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She served as a substitute teacher for one of the district's science teacher when the sexual activity took place.Related: Substitute Teacher Charged With Sexually Assaulting 16-Year-Old Harden, of Prospect Park, was indicted in June 2015 on two counts of sexual assault, four counts of endangering the welfare of a child, and criminal sexual contact.Hardan pleaded guilty to one count of second-degree sexual assault and two counts of child endangerment, according to the report. A Passaic County senior assistant prosecutor said the state would recommend a sentence of up to five years as part of the plea and Hardan will have to register as a sex offender under Megan's Law; she would be placed on lifelong parole, according to the report. The power of Snapchat filters seems to know no bounds.Whether people are using them to make themselves look like dogs or to take selfies that seem nearly flawless, Snap filters are everywhere.And right now, they’re taking India by storm, because sexual assault survivors have found an incredibly creative and powerful way to use them.It can be difficult for any sexual assault survivor to open up about their experiences.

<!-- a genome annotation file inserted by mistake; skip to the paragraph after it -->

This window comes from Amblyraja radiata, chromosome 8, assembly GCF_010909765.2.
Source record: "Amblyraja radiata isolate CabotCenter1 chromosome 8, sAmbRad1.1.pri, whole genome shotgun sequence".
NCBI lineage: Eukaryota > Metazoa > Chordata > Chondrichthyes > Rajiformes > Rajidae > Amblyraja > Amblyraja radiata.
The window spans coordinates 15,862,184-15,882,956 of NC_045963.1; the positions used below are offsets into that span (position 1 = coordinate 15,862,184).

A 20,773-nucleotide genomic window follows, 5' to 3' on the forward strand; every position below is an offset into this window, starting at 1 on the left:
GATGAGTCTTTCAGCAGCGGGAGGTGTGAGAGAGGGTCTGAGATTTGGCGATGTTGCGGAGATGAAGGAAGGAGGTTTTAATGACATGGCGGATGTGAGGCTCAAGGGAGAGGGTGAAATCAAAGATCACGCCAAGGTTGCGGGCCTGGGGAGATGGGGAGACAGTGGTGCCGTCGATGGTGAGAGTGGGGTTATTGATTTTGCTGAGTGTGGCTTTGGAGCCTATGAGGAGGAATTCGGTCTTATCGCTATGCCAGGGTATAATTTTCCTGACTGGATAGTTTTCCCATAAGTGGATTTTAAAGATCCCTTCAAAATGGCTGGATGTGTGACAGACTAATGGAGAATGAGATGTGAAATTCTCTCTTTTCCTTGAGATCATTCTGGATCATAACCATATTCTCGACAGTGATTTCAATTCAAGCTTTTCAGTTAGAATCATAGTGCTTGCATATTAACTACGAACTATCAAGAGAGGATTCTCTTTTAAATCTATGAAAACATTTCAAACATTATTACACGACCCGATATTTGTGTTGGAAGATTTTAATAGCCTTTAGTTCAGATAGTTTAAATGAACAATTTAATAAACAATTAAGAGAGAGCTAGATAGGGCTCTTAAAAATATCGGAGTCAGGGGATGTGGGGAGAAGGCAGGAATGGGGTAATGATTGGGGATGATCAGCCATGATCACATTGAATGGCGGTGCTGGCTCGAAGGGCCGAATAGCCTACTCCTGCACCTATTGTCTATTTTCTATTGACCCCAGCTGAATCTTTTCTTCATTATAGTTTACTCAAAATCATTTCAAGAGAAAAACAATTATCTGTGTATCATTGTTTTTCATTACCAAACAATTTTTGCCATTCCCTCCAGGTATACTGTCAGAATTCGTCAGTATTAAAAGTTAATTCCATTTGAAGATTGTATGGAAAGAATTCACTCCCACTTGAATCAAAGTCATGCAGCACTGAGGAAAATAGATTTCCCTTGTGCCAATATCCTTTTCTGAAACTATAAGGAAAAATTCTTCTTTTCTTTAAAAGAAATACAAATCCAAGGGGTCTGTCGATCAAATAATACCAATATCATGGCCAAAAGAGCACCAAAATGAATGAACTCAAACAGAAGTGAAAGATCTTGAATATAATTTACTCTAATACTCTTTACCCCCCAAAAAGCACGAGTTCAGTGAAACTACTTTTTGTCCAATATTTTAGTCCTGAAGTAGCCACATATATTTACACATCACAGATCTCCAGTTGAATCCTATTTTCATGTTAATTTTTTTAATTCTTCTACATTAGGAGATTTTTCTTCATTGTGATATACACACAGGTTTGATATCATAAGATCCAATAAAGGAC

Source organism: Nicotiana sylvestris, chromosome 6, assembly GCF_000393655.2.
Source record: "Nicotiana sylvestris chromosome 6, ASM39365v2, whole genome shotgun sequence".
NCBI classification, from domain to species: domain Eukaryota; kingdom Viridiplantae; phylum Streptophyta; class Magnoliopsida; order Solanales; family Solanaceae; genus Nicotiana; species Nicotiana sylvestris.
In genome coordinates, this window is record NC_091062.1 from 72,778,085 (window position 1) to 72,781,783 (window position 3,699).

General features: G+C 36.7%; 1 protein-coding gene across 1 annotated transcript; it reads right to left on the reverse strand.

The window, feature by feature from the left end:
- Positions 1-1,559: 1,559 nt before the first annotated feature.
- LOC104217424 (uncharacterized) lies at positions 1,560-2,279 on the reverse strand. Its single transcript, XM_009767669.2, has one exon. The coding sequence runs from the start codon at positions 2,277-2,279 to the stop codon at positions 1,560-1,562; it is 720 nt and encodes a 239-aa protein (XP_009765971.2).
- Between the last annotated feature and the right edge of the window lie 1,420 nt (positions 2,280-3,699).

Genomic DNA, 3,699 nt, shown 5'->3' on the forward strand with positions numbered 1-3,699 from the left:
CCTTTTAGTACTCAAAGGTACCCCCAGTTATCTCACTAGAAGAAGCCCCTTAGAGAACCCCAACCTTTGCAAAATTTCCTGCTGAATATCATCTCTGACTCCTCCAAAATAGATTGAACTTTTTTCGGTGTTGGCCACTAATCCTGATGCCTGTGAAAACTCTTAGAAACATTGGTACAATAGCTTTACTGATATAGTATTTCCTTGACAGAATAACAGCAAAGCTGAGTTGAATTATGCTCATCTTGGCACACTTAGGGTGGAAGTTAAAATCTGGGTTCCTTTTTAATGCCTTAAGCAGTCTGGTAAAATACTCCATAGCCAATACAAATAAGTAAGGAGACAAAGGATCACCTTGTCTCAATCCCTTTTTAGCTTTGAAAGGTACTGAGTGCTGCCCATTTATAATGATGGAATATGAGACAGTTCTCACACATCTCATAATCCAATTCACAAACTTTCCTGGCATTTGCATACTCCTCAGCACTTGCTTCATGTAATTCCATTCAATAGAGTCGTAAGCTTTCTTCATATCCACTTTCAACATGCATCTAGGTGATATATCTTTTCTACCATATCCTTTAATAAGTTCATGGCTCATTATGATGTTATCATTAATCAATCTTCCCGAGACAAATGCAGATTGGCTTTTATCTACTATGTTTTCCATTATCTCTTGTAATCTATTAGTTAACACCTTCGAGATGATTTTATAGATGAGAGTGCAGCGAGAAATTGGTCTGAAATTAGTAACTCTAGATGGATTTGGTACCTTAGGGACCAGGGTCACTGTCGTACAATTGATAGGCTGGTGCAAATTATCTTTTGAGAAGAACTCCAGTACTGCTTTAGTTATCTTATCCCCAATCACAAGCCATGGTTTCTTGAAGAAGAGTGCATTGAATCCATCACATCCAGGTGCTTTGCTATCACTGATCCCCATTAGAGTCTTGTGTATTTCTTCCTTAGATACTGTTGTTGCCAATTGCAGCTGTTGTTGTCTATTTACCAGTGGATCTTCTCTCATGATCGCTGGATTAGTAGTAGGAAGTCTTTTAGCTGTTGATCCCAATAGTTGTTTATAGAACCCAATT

But Pressley claims it’s all the result of the district attorney’s office playing politics.
A former substitute teacher at Manchester Regional High School admitting having oral sex with a 16-year-old student in November 2014 and sent sexually explicit photos of herself to another 16-year-old, The Record reported.
Linda Hardan, 22, plead guilty to sexting and engaging in sexual activity with underage students, the report stated.
Journalist and self-titled Snapchat-storyteller Yusuf Omar understood this, so when he began making a documentary about sex crimes in India, he found a way to help survivors speak out without revealing their identities. The women would disguise themselves using various Snapchat filters—masking their faces and empowering them to open up without fear of persecution from loved ones.
“Recording with a mask gave them the sense of legitimacy and security that I wasn’t going to be able to show their face, as opposed to trusting a journalist saying, ‘Yes, we will blur you afterward,'” Omar told .